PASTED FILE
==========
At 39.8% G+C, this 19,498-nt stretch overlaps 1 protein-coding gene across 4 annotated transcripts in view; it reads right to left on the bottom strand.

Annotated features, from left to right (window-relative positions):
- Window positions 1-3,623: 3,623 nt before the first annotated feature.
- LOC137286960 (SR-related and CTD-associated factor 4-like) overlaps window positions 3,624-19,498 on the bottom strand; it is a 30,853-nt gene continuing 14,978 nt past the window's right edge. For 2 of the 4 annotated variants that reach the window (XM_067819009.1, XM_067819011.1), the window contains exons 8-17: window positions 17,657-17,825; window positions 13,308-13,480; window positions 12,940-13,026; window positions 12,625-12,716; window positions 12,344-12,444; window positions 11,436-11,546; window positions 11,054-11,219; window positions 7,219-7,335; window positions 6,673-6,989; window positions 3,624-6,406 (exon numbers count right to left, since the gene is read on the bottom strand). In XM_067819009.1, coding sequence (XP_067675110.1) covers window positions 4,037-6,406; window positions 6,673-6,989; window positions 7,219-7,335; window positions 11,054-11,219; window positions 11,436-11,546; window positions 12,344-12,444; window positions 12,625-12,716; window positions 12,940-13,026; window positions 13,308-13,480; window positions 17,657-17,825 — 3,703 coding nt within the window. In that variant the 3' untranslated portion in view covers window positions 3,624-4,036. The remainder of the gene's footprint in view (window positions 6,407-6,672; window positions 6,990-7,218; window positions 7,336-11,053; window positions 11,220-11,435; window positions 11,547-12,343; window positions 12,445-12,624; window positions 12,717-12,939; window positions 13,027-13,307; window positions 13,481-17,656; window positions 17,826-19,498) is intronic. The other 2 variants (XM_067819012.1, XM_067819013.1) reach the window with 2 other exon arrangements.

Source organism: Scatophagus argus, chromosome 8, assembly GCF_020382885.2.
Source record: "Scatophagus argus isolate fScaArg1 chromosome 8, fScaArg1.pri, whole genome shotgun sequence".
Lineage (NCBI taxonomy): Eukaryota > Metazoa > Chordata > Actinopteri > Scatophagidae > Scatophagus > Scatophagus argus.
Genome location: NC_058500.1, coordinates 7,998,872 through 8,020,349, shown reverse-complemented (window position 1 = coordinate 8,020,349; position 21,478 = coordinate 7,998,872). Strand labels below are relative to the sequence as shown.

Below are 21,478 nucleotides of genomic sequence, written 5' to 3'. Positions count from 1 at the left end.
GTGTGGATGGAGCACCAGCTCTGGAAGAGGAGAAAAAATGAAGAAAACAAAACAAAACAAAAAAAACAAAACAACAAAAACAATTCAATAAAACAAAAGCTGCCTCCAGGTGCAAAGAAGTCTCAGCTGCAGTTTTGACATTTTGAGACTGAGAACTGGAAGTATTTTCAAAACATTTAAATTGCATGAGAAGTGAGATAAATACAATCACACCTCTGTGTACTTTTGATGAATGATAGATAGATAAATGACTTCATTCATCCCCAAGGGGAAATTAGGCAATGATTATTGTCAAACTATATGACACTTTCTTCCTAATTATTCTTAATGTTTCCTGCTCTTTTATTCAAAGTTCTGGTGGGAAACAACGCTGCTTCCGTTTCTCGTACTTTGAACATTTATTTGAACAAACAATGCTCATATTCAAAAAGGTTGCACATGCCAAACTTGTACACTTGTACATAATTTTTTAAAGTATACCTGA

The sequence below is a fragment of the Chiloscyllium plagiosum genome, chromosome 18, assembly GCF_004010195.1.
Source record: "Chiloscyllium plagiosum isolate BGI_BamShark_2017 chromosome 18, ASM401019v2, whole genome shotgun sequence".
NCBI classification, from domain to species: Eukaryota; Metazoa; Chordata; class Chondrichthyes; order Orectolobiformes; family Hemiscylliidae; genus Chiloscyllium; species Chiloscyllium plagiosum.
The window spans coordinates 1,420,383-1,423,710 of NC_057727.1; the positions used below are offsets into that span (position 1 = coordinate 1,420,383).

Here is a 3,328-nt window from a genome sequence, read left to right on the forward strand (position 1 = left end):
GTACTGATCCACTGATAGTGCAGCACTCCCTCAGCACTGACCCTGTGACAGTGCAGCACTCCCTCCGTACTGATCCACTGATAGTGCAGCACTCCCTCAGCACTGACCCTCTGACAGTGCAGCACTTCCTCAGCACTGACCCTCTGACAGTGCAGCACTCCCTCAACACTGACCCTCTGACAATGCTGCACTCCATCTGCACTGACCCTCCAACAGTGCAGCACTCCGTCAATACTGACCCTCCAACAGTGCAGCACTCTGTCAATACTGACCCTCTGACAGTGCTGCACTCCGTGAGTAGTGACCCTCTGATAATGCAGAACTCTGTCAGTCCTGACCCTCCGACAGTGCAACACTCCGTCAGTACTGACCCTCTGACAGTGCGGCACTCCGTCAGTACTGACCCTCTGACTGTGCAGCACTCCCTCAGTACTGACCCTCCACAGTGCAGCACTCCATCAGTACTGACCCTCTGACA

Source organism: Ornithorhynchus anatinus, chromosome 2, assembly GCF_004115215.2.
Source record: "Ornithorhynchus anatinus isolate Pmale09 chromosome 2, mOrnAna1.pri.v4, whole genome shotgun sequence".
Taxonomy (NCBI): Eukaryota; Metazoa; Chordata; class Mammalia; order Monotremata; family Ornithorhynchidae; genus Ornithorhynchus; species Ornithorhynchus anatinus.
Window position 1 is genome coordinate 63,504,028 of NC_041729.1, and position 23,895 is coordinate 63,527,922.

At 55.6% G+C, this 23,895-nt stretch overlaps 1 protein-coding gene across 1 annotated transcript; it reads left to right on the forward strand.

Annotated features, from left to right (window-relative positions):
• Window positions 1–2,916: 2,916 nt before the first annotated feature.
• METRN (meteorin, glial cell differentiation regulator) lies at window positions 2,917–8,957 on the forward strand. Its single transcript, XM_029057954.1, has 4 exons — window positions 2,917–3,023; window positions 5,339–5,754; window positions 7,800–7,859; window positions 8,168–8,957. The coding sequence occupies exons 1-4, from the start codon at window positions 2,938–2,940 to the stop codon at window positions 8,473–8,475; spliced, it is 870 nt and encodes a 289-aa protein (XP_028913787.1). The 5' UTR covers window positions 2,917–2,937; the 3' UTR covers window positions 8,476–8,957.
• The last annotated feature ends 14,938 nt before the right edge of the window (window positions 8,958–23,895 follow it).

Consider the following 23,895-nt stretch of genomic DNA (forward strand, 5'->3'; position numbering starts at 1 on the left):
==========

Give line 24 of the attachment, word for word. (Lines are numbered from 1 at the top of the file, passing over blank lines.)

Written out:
• METRN (meteorin, glial cell differentiation regulator) lies at window positions 2,917–8,957 on the forward strand. Its single transcript, XM_029057954.1, has 4 exons — window positions 2,917–3,023; window positions 5,339–5,754; window positions 7,800–7,859; window positions 8,168–8,957. The coding sequence occupies exons 1-4, from the start codon at window positions 2,938–2,940 to the stop codon at window positions 8,473–8,475; spliced, it is 870 nt and encodes a 289-aa protein (XP_028913787.1). The 5' UTR covers window positions 2,917–2,937; the 3' UTR covers window positions 8,476–8,957.